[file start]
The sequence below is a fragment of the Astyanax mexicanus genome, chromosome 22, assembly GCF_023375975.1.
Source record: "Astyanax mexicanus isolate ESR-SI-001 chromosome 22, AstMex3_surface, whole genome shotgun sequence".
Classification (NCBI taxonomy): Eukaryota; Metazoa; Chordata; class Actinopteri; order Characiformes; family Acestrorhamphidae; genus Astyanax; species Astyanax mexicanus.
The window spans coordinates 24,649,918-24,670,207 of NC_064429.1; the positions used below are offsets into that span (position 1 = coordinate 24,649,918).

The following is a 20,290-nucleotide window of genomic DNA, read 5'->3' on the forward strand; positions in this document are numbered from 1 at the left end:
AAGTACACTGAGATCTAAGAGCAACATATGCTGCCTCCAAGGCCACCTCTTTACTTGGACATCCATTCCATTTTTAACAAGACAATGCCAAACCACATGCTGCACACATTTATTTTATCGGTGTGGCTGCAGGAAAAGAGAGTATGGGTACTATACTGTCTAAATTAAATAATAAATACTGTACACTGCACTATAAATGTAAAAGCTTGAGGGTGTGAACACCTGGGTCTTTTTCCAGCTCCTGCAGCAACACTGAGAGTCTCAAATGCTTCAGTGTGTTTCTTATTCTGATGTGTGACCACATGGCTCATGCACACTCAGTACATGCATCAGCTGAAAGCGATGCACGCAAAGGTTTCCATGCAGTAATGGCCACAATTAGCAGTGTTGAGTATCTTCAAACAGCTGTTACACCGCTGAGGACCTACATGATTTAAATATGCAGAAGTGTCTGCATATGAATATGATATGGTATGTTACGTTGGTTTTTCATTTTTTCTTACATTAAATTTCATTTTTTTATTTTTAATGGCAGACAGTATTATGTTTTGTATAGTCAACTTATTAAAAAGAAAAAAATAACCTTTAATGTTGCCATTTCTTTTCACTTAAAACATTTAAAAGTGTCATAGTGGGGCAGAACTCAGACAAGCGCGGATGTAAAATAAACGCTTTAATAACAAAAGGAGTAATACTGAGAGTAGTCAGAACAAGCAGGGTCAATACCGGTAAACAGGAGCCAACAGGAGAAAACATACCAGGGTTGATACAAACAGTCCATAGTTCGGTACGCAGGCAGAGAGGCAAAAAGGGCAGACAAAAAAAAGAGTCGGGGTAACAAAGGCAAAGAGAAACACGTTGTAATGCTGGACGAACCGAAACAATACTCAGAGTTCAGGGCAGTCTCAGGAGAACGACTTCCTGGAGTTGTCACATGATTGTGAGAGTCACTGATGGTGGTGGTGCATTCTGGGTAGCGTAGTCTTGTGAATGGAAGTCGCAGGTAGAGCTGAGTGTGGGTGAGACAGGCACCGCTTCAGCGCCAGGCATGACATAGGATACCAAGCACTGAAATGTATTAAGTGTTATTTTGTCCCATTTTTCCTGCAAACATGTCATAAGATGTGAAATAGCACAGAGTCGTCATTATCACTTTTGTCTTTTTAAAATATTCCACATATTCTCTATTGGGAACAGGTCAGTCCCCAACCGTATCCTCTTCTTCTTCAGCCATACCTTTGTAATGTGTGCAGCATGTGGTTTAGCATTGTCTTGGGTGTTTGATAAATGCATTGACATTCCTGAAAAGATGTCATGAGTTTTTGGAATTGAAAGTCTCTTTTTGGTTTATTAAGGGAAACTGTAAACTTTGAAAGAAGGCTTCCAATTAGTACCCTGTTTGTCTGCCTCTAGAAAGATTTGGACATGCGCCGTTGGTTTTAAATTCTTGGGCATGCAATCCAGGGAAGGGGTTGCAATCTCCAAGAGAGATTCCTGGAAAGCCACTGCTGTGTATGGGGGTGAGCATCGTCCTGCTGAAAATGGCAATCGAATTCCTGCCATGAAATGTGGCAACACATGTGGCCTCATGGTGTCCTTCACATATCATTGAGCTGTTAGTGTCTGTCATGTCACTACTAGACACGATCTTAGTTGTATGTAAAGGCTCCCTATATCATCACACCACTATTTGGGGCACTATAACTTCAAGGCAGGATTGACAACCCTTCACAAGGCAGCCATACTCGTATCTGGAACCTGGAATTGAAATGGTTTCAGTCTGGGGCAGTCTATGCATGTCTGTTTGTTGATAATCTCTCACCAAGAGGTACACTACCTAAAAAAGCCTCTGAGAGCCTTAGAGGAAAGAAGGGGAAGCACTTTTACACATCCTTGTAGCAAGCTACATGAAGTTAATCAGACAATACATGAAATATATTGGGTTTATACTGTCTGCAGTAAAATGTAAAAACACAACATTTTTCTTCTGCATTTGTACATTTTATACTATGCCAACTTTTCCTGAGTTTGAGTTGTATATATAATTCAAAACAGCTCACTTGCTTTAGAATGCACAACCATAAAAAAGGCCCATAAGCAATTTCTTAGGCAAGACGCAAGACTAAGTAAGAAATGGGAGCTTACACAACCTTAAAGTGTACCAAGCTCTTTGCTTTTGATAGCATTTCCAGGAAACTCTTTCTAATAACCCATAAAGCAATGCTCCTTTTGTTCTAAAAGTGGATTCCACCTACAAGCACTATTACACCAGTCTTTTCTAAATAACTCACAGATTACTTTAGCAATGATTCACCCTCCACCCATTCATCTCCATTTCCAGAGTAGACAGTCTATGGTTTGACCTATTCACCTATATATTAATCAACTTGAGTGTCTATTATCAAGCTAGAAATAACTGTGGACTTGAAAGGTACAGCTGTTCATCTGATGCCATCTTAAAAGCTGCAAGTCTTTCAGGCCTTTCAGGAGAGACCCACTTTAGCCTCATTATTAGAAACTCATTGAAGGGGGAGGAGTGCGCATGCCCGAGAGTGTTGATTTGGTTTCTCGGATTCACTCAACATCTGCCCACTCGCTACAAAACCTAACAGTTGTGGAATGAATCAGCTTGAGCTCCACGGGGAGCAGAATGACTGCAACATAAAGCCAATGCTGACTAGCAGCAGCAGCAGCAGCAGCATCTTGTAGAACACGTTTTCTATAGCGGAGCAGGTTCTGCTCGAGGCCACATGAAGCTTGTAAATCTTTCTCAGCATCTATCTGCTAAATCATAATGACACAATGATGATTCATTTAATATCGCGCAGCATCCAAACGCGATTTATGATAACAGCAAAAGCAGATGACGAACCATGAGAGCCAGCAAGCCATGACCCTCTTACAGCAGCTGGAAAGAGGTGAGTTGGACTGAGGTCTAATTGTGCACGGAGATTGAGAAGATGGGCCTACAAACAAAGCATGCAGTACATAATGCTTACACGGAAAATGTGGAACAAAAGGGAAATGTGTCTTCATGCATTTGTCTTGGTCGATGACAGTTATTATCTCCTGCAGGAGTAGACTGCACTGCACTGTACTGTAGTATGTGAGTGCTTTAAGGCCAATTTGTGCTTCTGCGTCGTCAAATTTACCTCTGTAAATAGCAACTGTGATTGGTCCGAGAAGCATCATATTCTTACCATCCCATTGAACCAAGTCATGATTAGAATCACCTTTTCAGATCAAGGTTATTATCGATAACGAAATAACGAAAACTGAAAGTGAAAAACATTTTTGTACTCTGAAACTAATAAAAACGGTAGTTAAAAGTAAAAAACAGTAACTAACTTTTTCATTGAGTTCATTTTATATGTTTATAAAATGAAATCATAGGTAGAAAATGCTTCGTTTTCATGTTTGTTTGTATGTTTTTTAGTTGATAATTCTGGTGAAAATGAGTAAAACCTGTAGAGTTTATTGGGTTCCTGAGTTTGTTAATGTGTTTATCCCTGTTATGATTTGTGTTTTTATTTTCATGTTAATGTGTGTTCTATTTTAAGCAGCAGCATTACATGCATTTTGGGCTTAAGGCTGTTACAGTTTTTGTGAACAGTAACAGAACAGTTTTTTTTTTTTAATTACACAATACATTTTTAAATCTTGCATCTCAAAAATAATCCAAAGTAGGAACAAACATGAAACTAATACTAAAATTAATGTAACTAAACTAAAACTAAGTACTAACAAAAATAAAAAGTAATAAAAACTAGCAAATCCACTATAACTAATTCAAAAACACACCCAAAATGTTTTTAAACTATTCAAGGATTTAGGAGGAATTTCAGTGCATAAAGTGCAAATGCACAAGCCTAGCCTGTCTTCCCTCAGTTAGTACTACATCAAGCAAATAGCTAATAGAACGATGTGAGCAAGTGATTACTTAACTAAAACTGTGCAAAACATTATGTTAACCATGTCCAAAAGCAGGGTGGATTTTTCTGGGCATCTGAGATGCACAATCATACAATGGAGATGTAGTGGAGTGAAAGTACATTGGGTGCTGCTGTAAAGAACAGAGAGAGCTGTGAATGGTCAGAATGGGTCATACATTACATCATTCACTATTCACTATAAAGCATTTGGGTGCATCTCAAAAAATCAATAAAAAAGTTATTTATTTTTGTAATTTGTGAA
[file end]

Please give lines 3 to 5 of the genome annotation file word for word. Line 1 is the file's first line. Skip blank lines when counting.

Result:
Classification (NCBI taxonomy): Eukaryota; Metazoa; Chordata; class Actinopteri; order Characiformes; family Acestrorhamphidae; genus Astyanax; species Astyanax mexicanus.
The window spans coordinates 24,649,918-24,670,207 of NC_064429.1; the positions used below are offsets into that span (position 1 = coordinate 24,649,918).

The following is a 20,290-nucleotide window of genomic DNA, read 5'->3' on the forward strand; positions in this document are numbered from 1 at the left end: